Drash on Parashat T'tzaveh 2021

Drash on Parashat T'tzaveh

Rabbi Rabbi Martha Bergadine
United Hebrew Congregation of Hong Kong

There is a corny joke that pops up around Jewish holidays – “They tried to kill us, we won, let’s eat.” As cliché as this joke has become, admittedly there is an underlying nugget of truth with regard to Chanukah, Pesach, and most clearly, the upcoming holiday of Purim.

Many dismiss Purim as a children’s holiday celebrated with parties, cookies, and by playing dress up. I’ve even known people who detest Purim because it isn’t “religious enough”— as if religious observance must be grim. But like that moldy, old joke there is an important truth at the holiday’s very core –Purim has a profound meaning and fulfills deep human needs. It is completely serious, if not to be celebrated seriously.

In anthropological terms, Purim is a “role reversal ritual,” a time when societal norms about behavior are suspended and roles are turned upside down. Mockery of authorities, satire, and revelry serve to “uncrown” the orderly mores and functions of day-to-day life and, by overturning them, renew community and society. At Purim, this upending of the everyday is cloaked in humor – an essential and holy Jewish value, as the story of Rabbi Beroka Choza’a and Elijah’s discussion in the
marketplace teaches:

While they were conversing, two men passed by and Elijah remarked, “These two have a share in the world to come.” Rabbi Beroka then approached the men and asked them “What is your occupation?” They replied, “We are jesters. When we see men depressed we cheer them up; furthermore, when we see two people quarreling we strive hard to bring peace between them" (Ta’anit 22a).

Since laughter and cheer have the power to ease suffering and heal individuals and communities, Purim, then, provides a tonic of holy hilarity.

And the dress-up and costumes of Purim are not only for children. This too is a reversal. As adults we wear invisible masks everyday. We strive to appear happy when we are down, interested when we are bored. We pretend to be dutiful when we want nothing more than to escape and gregarious when we crave solitude. Wearing a silly mask can for a short while help free us of the masks society imposes. Hiding our faces can allow us to encounter the feelings hidden in our hearts, acknowledge them, and return more whole to everyday life, renewed and reconnected. It is wonderful Purim irony that in disguise we can begin to find our true selves.

Many Jewish teachers have drawn comparisons between Purim and Yom Kippur and found interesting similarities, but it is this sense of personal renewal and reconnection that Arnold Eisen draws out:

Or is the flip side of Purim, the Day of Atonement, Yom Kip-purim “ (a day) like Purim”? On both days, Purim and Yom Kippur, we step outside ourselves completely, one to rise, one to fall. Then we step back in and get back to the business of life – living, with each other, before God, well.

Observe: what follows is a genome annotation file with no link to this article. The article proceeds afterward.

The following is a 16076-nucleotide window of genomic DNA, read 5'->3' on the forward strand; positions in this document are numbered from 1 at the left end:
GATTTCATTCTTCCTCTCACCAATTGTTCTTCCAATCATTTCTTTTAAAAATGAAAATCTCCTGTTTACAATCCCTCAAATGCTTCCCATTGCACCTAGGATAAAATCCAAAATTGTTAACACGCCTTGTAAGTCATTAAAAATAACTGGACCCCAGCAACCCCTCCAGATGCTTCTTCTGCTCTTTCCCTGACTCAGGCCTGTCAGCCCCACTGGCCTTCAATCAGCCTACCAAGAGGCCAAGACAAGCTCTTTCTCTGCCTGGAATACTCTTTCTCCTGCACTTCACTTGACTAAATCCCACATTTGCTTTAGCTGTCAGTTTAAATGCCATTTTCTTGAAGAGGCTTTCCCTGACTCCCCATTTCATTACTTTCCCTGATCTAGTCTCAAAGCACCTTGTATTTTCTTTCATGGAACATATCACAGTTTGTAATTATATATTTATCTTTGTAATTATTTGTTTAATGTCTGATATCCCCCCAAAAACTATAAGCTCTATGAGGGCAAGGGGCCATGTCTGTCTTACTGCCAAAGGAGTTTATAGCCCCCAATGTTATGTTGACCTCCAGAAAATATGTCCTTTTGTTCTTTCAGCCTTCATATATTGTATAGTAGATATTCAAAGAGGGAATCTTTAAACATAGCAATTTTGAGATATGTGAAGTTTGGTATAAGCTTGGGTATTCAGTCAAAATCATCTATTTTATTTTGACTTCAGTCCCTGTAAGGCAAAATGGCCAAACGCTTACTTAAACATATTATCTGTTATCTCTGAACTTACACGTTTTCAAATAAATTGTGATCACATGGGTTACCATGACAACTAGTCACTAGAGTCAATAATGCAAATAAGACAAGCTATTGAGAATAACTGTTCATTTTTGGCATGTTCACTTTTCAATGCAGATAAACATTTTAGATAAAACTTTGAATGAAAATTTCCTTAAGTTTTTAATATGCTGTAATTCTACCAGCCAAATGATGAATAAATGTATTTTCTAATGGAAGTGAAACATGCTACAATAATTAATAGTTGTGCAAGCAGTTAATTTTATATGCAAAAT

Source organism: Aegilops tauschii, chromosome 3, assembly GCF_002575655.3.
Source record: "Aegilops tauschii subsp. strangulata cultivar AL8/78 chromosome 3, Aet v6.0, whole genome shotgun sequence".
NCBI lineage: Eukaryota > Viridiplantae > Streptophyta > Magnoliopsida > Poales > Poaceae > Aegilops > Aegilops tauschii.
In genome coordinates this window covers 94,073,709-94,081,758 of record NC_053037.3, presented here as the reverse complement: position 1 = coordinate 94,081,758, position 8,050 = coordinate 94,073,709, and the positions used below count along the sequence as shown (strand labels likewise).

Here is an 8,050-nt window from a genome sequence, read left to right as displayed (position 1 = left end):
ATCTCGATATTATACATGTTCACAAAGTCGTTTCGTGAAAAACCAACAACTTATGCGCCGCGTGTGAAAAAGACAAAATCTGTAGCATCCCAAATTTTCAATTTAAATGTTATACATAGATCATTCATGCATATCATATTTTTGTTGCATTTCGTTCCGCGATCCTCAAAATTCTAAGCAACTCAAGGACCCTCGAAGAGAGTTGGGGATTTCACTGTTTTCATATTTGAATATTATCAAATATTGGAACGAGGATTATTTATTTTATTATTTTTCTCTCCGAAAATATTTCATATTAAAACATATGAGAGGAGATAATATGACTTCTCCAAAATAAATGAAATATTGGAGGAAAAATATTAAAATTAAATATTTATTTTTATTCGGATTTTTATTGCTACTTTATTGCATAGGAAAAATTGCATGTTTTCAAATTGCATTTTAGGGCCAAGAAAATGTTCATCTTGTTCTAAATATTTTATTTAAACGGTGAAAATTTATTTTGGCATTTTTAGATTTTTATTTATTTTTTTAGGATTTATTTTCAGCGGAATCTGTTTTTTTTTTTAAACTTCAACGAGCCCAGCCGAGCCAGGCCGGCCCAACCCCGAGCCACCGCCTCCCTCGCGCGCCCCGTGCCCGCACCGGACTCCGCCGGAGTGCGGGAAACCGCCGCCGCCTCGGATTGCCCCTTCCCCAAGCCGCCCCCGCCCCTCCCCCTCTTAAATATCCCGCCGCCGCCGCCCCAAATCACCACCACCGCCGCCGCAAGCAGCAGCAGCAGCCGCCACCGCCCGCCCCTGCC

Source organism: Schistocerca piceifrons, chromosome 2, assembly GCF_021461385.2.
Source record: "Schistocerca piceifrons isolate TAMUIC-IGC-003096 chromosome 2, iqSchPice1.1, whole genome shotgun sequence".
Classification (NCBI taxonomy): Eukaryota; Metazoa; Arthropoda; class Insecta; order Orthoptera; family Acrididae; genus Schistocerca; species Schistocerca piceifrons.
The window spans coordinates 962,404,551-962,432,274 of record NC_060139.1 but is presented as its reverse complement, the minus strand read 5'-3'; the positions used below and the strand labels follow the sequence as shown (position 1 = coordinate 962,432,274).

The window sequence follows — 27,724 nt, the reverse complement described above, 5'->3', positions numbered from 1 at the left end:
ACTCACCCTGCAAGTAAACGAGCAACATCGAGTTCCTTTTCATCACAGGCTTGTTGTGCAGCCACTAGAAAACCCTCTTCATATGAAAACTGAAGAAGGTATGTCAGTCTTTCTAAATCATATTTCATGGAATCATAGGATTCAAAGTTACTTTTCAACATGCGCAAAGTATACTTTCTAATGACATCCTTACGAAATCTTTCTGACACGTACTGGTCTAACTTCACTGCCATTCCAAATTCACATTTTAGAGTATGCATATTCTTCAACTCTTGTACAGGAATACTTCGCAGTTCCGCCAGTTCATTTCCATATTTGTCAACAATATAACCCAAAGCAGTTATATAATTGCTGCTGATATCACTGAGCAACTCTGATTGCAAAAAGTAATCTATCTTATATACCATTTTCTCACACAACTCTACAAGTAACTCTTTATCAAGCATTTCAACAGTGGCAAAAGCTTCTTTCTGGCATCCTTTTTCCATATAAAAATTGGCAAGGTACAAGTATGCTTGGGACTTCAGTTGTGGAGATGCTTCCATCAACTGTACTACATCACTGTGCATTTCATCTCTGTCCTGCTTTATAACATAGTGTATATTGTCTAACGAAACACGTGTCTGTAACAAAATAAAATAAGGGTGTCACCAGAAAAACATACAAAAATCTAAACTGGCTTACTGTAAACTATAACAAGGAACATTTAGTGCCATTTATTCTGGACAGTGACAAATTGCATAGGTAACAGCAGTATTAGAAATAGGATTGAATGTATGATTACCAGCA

Right now, all of us are in dire need of renewal. Purim brings with it a reminder that it was approximately one year ago that COVID-19 was declared a pandemic. Speaking personally, Purim is a significant marker for me as The UJC’s Purim Shpiel was the first congregational event to be cancelled due to the virus. Since then, there has been almost unfathomable loss, grief, and suffering, even for the most fortunate of us. This comes on the heels of devastating fires and political unrest that have stressed and injured many in our region. We are exhausted and numb, our emotional “buckets” running dry.

It may seem impossible to summon the joy Purim demands and yet, in another Purim-like reversal, we must because as Rabbi Nachman of Bratslav taught joy is essential:

Sadness and melancholy are like dust which fall upon the heart of a Jew who is thus unable to burst into flame and be inspired with the love of God ... through joy, the mind is stable and one can think properly; for joy is the realm of freedom.

Sometimes one must become jovial through frivolity and humor. Because of the many tribulations which a person suffers – physically, psychologically, financially – they usually cannot be happy without silliness; by playing the fool in order to be cheerful. The very vitality of body and soul depend on this.  

Joy may not come easily to us this year. Rather than spontaneous emotions, lightheartedness and cheer may be more acts of will. But Purim provides us with the means to turn today’s trials upside down, to put on a silly mask and glimpse our truer selves, and to blow the dust off our hearts.

So put on a wig or funny mask, grab a grogger and boo You-Know-Who, and nosh some hamantashen because Purim is serious business! Chag Purim Sameach!

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